Then there were the ‘Legends of League’.  One can be forgiven for feeling a little apprehensive when dealing with an illustrious group of sportsmen, who represented some of the best players this sport has produced.   

The absence of the often- present sense of entitlement which can accompany sportsmen of this stature, was a breath of fresh air.  Wayne Pearce, Steve Roach, Steve Edge, Brad Fittler, Michael Ennis, Anthony Minichiello, Braith Anasta, and Daly Cherry-Evans dined and engaged with our guests, in an effortless manner.  Each volunteered their time, and their highly entertaining stories, and in doing so, thoroughly endeared themselves to those who spent time with them.  I suspect I will continue to field emails from our high profile corporate attendees for some time, extending their thanks to each of these legends of the game of rugby league.

It is of note, the media has been littered with less than flattering commentary and images relating to Rugby League over past months, and it is nigh on impossible to find a newspaper article, or television coverage, that does not focus on the negative.  As such, it is disappointing to note the media was unable to cover this event, and to broadcast the infinite positives rugby league brings to the community as a whole. This event was but one shining example of  eight outstanding legends of the sport, quietly, and without fanfare, willingly giving their time to raise money for a cancer that has by and large been forgotten, and statistically, is unlikely to ever affect them or their families.  There was no hidden agenda, but instead a willingness to place their ‘celebrity’ behind the cause.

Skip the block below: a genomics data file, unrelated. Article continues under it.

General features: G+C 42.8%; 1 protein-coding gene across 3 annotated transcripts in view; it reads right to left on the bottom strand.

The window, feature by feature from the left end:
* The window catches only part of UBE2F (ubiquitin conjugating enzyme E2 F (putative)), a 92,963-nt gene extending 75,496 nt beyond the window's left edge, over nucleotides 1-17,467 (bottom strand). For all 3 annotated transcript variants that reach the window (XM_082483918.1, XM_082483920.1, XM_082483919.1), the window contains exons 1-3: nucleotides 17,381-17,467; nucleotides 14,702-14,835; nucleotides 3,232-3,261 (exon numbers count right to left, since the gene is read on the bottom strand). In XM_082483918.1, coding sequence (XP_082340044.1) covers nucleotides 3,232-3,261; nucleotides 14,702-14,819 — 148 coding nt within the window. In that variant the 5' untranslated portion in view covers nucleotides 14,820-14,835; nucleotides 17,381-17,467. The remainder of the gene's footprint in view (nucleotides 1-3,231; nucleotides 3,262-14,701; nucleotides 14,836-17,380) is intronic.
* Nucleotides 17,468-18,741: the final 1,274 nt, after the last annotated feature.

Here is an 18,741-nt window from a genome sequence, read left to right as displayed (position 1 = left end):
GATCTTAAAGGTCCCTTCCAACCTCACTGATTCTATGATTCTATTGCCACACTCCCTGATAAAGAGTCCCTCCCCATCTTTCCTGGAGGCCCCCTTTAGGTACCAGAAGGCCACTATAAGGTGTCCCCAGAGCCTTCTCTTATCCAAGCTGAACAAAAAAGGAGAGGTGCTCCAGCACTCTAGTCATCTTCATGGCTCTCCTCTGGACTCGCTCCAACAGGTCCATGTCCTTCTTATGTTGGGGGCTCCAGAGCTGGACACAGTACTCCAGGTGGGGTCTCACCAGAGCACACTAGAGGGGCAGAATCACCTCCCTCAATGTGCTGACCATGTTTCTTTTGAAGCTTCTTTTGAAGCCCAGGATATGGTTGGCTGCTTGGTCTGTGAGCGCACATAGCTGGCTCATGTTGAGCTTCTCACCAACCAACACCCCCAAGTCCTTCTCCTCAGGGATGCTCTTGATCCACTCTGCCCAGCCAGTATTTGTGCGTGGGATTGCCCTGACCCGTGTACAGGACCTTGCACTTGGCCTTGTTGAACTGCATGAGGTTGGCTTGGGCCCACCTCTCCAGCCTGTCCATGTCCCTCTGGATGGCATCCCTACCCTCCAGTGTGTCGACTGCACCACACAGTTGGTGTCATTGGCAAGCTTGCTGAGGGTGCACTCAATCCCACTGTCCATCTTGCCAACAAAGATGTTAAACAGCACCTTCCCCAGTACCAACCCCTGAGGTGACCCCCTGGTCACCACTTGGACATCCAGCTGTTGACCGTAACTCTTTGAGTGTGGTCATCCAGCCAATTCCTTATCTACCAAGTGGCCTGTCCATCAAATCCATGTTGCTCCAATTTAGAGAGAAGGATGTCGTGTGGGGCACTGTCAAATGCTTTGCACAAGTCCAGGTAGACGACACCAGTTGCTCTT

Thanks to the generosity of the NRL and these outstanding legends of the game, we are today $33,000 closer to finding a cure for sarcoma,(and climbing daily), and in doing so, the sport of rugby league has provided untold hope for those young patients who walk this road behind Cooper.

 Your kindness, and your willingness to shine the light on sarcoma will never be forgotten…

A legend on and off the field…

Paul Roos is a former Australian Rules footballer and senior coach, who played for both Fitzroy and Sydney during the 1980s and 1990s respectively.

As a player, Paul was rated as ‘The best footballer in Australia’ (Holmesby & Main, 2011) and was named at centre half back in Fitzroy’s Team of the Century.

Paul was inducted into the Australian Football Hall of Fame in 2005, and was named in the prestigious All Australian  team seven times.